Dubai is home to some world-famous and unparalleled architecture and engineering marvels such as Burj Khalifa, The Opus, and the Burj Al Arab. A new addition to these famous buildings is the Museum of the Future – the US$ 136 million, 30,000 square meter, fully parametric complicated steel façade and superstructure. The radical design of the Museum of the Future challenges the traditional skyscraper design forms, creating an iconic structure of style and substance. Situated next to another iconic building of the city – the Emirates Towers – the Museum will open to the public during Expo 2020. The seven floors of the finalized Torus structure will be an active space for innovations and will include an exhibition space showcasing futuristic concepts, services and products for cities, health care, and transportation. There will also be design studios and labs, restaurants, and a 400-seat auditorium.
As an incubator for innovation and invention, the design of the Museum of the Future is futuristic – an alluring combination of architecture, engineering and construction in its most accurate form. The principal consultant for the project is BuroHappold Engineering; the others are Killa Designs (Architect Studio) and BAM Higgs & Hill and Transgulf (Contractors).
The designing of the Museum of the Future was contracted to Killa Designs in 2015, under the consultancy guidance of BuroHappold Engineering firm. To showcase a futuristic and innovative style, Killa Designs based the design of the Museum of the Future on a ‘giant hula hoop’ or the ‘Torus’ design. The Torus shape represents ‘what is known,’ – around ‘the unknown’ which is represented by the space at the centre of the structure. In essence, therefore, the Museum of the Future is a gleaming silver oval with an open centre.
The design of the structure was complex and complicated, and for this purpose, all stakeholders had to transition from 2D design to 3D and 4D BIM. The team had to necessarily learn and adopt BIM algorithms to use them across the entire project lifecycle. BIM was used not only to design the structure but also in the Mechanical, Electrical and Plumbing (MEP) engineering phase of the project.
The project stakeholders relied on Autodesk’s AEC Collection – inclusive of Autodesk Revit, Autodesk Dynamic Studio, Autodesk Navisworks, Autodesk Robot Structural Analysis Professional and Autodesk 3DS Max — to enable the dynamic blend of art and conceptual design as part of the fully developed digital workflow across the project lifecycle. The stakeholders employed 4D sequencing in BIM and reality capture for visualization to ensure efficient engineering and construction processes.
In the concept design phase of the project, that is, while designing the building structure, and preparing the construction drawings and documentation, the team used Autodesk Revit and Tekla BIM Sight. This way, the team could collaborate in one single place, that is, in a Common Data Environment (CDE) and work through challenges and conflicts in the structure, façade and MEP systems. This process also speeded up the communication between the stakeholders, further leading to faster decision-making, decrease in construction time, and cost savings during the entire process. The stakeholders also used immersive solutions (Augmented Reality/Virtual Reality) to visualize the project design, and enabled them to walk through the ‘virtual’ museum and check each element for clashes, design complexities, and other trades such as roofing, façade, and MEP, and fix them in the design phase itself. Further, in the 14-month-construction process, the stakeholders used laser scanning tools to compare the as-built positions with the 3D model designs.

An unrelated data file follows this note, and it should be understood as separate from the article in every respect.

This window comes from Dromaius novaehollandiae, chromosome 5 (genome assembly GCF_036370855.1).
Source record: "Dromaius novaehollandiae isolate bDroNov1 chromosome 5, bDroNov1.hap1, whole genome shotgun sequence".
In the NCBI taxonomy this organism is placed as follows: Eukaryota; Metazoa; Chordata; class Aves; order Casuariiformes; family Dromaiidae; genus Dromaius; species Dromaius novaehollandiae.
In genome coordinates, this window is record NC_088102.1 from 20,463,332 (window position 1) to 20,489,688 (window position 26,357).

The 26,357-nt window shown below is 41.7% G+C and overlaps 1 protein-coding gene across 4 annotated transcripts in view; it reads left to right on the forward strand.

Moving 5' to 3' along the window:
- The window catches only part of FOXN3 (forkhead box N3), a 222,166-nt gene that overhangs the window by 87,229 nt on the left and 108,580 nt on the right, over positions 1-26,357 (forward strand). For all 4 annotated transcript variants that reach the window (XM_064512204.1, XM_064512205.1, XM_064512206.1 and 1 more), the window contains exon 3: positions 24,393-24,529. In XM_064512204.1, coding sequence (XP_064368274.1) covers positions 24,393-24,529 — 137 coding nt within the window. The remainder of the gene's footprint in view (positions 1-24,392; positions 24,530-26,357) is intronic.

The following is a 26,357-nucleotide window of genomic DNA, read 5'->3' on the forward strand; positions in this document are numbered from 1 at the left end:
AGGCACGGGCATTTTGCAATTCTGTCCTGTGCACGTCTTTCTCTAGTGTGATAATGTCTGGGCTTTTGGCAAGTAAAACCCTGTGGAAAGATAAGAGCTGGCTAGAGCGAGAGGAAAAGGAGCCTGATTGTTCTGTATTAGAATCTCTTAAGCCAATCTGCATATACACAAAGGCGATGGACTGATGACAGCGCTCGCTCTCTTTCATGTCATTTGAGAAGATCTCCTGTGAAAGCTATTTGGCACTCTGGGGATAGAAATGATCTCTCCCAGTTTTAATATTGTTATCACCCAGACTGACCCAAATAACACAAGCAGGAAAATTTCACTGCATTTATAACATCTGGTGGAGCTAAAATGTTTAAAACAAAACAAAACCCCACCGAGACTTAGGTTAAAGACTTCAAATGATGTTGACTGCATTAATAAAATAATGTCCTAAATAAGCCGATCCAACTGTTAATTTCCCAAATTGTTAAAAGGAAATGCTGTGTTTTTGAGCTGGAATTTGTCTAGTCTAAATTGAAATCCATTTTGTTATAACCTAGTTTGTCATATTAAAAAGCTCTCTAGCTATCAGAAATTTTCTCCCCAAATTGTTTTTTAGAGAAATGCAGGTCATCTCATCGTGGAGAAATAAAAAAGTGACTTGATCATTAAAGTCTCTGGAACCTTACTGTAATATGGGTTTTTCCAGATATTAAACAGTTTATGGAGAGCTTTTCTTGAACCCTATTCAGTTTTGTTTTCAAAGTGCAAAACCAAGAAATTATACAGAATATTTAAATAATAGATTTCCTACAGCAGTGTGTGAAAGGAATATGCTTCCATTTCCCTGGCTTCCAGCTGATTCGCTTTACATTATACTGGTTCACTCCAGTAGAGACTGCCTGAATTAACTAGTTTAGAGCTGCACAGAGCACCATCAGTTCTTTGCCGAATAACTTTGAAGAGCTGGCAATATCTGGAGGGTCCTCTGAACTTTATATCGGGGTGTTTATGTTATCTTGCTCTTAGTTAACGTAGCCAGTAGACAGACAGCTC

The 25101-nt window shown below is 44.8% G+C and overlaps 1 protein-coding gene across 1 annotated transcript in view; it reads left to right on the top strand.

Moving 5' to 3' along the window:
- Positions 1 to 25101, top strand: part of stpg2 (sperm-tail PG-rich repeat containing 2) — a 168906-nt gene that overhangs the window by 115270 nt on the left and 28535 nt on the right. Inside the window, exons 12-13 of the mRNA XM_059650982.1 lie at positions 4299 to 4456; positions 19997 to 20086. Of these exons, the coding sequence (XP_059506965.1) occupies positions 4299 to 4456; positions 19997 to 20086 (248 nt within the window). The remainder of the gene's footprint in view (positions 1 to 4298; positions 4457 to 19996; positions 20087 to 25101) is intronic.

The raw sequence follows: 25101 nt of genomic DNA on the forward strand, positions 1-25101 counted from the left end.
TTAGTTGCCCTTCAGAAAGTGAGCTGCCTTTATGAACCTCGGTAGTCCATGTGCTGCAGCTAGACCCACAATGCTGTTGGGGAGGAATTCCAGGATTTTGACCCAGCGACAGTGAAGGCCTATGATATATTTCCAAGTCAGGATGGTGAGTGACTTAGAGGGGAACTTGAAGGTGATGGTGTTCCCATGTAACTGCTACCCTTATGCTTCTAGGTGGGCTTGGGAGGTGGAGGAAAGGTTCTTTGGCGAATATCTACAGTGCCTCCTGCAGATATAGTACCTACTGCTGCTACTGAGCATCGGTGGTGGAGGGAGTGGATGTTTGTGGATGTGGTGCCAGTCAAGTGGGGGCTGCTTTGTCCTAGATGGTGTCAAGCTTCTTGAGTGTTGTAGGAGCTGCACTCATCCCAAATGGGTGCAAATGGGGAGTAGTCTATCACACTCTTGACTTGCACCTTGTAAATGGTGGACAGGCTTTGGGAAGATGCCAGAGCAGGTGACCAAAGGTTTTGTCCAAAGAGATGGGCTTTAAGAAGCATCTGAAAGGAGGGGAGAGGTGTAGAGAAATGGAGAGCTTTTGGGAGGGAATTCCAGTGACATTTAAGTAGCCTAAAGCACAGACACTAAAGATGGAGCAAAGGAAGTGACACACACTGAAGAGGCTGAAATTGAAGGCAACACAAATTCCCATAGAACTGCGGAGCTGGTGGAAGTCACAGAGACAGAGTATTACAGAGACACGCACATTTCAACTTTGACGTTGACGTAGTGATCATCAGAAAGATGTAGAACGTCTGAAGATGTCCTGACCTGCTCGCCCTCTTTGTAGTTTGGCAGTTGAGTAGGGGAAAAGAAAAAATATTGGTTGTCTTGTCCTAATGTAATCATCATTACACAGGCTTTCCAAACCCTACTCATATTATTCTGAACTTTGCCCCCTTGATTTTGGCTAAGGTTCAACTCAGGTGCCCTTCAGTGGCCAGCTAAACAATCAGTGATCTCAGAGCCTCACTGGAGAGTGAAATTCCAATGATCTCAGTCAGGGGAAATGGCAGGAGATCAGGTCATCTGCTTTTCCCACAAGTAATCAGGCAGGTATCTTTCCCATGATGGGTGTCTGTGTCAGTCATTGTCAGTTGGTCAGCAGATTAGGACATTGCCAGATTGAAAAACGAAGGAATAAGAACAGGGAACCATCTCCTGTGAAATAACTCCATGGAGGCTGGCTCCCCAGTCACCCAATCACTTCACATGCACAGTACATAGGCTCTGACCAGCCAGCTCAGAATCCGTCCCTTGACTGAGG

The collaborative process developed using BIM solutions also led the stakeholders to achieve LEED Platinum certification. The certification was achieved using Parametric Scripting in an architectural context for sensitivity analysis and to run expert-level Building Performance Simulation (BPS). The scripting was used to determine the position and final dimension of the character, create exhibition paths, and optimize the project’s complex elements.
The Museum of the Future was the Winner of the Tekla Middle East BIM Awards in 2018 and the Autodesk AEC Excellence Awards in 2017 for BIM Across the Construction Lifecycle. The use of BIM in all phases of the construction lifecycle from design to construction helped improve communication, improve decision-making, quality control, and safety and material tracking. The use of BIM led to a 65% reduction in rework on-site and a 50% improvement in productivity as stakeholders were able to save substantial time and energy on the construction of the project. Further, the parametric design provided the project stakeholders with a 45% reduction in the use of water in the project, along with a 25% reduction in total energy.
In addition to the time and cost savings, the use of BIM and parametric scripting also reduced construction risks, complexities in designing and constructing the building, and led to reduction and controlled waste-material usage. It also optimized on-schedule delivery. Thus, the value proposition of using BIM across the construction lifecycle and through the entire phase of realization turned the dream into reality.